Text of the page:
and the second portion is going to be our test set,

and a pretty typical split of this

all the data we have into a training set and test set

might be around say a 70%, 30% split.

Worth more today to grade the training set

and relatively less to the test set.

And so now, if we have some data set,

we run a sine of say 70%

of the data to be our training set where here "m"

is as usual our number of training examples

and the remainder of our data

might then be assigned to become our test set.

And here, I'm going to use the notation m subscript test

to denote the number of test examples.

And so in general, this subscript test is going to denote

examples that come from a test set so that

x1 subscript test, y1 subscript test is my first

test example which I guess in this example

might be this example over here.

Finally, one last detail

whereas here I've drawn this as though the first 70%

goes to the training set and the last 30% to the test set.

If there is any sort of ordinary to the data.

That should be better to send a random 70%

of your data to the training set and a

random 30% of your data to the test set.

So if your data were already randomly sorted,

you could just take the first 70% and last 30%

that if your data were not randomly ordered,

it would be better to randomly shuffle or

to randomly reorder the examples in your training set.

Before you know sending the first 70% in the training set

and the last 30% of the test set.

Here then is a fairly typical procedure

for how you would train and test

the learning algorithm and the learning regression.

First, you learn the parameters theta from the training set

so you minimize the usual training error objective j of theta,

where j of theta here was defined using that

70% of all the data you have.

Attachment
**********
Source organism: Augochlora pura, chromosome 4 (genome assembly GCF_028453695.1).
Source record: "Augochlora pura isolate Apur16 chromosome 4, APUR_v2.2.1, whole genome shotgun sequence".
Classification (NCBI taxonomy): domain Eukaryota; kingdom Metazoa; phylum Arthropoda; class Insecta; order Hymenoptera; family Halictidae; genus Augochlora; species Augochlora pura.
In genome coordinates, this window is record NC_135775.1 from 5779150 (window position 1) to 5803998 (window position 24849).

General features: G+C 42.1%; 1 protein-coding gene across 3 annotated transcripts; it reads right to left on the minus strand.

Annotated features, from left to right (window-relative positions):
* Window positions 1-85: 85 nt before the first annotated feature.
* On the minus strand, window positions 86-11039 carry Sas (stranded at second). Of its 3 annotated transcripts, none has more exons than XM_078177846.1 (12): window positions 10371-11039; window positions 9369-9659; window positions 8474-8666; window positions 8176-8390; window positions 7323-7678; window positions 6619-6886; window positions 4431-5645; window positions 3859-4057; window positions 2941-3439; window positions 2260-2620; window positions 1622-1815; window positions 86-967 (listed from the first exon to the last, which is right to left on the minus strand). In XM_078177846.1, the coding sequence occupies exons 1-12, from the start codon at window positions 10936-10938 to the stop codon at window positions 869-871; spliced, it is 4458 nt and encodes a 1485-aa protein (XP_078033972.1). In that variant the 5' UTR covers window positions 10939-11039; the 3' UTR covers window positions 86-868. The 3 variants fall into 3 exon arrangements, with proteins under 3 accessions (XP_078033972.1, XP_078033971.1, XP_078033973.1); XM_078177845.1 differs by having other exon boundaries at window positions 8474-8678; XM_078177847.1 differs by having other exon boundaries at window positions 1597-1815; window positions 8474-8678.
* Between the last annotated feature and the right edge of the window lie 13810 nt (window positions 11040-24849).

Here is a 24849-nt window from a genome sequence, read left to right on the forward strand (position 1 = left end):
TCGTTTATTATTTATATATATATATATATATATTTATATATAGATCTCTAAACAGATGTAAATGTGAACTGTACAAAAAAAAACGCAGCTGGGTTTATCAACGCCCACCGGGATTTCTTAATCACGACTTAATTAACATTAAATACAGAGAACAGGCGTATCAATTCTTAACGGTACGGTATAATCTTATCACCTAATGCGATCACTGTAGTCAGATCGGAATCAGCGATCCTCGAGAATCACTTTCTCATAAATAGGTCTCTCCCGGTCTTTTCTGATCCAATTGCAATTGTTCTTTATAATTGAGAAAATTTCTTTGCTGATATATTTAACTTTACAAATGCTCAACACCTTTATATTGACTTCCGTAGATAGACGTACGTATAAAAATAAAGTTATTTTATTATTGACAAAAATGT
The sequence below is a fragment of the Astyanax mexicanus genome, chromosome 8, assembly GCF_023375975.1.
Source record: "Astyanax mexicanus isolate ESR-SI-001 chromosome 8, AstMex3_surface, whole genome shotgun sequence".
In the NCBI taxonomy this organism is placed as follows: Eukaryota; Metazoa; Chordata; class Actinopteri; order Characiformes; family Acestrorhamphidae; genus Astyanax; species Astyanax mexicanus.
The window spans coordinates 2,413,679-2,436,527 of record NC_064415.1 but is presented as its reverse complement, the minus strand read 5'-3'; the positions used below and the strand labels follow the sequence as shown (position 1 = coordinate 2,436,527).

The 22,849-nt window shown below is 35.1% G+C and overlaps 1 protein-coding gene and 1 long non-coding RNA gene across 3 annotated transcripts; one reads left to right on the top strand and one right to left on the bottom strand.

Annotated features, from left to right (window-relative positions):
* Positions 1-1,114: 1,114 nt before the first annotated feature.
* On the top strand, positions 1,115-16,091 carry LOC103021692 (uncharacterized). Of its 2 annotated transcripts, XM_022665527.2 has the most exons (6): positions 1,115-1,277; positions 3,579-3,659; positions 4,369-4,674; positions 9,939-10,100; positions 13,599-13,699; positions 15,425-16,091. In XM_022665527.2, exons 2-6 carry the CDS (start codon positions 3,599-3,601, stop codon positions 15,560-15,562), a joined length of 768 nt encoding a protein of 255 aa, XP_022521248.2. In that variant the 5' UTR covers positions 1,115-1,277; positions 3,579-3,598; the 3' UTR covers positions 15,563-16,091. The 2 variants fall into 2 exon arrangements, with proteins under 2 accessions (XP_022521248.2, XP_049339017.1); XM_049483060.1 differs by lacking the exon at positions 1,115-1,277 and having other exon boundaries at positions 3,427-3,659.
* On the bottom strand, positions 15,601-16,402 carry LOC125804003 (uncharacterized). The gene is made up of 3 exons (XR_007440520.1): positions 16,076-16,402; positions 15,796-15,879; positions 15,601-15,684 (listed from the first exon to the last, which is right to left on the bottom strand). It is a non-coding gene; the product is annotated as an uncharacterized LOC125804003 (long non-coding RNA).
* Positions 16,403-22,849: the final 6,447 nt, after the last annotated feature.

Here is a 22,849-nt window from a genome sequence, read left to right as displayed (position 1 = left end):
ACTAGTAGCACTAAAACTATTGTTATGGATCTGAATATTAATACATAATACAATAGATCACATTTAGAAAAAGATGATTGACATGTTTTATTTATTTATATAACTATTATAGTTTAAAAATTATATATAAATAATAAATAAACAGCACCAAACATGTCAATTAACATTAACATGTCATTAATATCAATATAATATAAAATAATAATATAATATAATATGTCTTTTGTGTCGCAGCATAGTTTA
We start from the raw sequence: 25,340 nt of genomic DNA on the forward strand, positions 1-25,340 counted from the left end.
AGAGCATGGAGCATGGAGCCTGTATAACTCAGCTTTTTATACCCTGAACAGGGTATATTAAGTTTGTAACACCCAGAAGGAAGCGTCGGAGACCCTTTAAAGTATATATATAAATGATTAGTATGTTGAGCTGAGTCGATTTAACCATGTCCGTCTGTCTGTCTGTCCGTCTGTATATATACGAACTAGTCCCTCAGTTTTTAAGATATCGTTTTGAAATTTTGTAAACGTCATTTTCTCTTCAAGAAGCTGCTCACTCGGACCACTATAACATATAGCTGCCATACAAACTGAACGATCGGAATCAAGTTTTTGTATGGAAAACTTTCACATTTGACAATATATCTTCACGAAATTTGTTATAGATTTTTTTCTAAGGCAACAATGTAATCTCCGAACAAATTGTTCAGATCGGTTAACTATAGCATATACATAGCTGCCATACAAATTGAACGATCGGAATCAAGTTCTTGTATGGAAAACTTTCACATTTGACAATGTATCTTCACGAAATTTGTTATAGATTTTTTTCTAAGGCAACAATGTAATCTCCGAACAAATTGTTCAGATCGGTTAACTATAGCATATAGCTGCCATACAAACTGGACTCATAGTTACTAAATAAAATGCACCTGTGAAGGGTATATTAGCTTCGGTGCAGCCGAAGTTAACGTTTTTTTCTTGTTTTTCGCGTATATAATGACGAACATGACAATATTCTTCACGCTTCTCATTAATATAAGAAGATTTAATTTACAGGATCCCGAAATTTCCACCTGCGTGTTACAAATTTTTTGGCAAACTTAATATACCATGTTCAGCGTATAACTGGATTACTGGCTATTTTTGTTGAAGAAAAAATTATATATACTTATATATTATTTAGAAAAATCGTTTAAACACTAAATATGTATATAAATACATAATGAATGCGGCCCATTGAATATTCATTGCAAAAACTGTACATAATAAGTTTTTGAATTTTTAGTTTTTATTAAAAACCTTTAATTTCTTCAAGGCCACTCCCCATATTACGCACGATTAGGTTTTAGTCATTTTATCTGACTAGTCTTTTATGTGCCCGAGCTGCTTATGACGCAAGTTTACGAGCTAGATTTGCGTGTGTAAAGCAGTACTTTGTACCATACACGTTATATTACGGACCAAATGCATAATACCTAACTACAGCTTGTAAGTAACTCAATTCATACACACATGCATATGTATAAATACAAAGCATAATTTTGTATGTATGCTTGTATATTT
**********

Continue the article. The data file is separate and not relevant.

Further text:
There is only the training data.

And then you would compute the test error.

And I am going to denote the test error as j subscript test.

And so what you do is take your parameter theta

that you have learned from the training set, and plug it in here

and compute your test set error.

Which I am going to write as follows.

So this is basically

the average squared error

as measured on your test set.

It's pretty much what you'd expect.

So if we run every test example through your hypothesis

with parameter theta and just measure the squared error

that your hypothesis has on your m subscript test, test examples.

And of course, this is the definition of the

test set error if we are using linear regression

and using the squared error metric.

How about if we were doing a classification problem

and say using logistic regression instead.

In that case, the procedure for training

and testing say logistic regression is pretty similar

first we will do the parameters from the training data,

that first 70% of the data.

And it will compute the test error as follows.

It's the same objective function

as we always use but we just logistic regression,

except that now is define using

our m subscript test, test examples.

While this definition of the test set error

j subscript test is perfectly reasonable.

Sometimes there is an alternative

test sets metric that might be easier to interpret,

and that's the misclassification error.

It's also called the zero one misclassification error,

with zero one denoting that

you either get an example right or you get an example wrong.

Here's what I mean.

Let me define the error of a prediction.

That is h of x.

And given the label y as

equal to one if my hypothesis

outputs the value greater than equal to five

and Y is equal to zero

or if my hypothesis outputs a value of less than 0.5

and y is equal to one,

right, so both of these cases basic respond

to if your hypothesis mislabeled the example

assuming your threshold at an 0.5.

So either thought it was more likely to be 1, but it was actually 0,

or your hypothesis stored was more likely

to be 0, but the label was actually 1.

And otherwise, we define this error function to be zero.

If your hypothesis basically classified the example y correctly.

We could then define the test error,

using the misclassification error metric to be

one of the m tests of sum from i equals one

to m subscript test of the

error of h of x(i) test

comma y(i).

And so that's just my way of writing out that this is exactly

the fraction of the examples in my test set

that my hypothesis has mislabeled.

And so that's the definition of

the test set error using the misclassification error

of the 0 1 misclassification metric.

So that's the standard technique for evaluating

how good a learned hypothesis is.

In the next video, we will adapt these ideas

to helping us do things like choose what features

like the degree polynomial to use with the learning algorithm

or choose the regularization parameter for learning algorithm.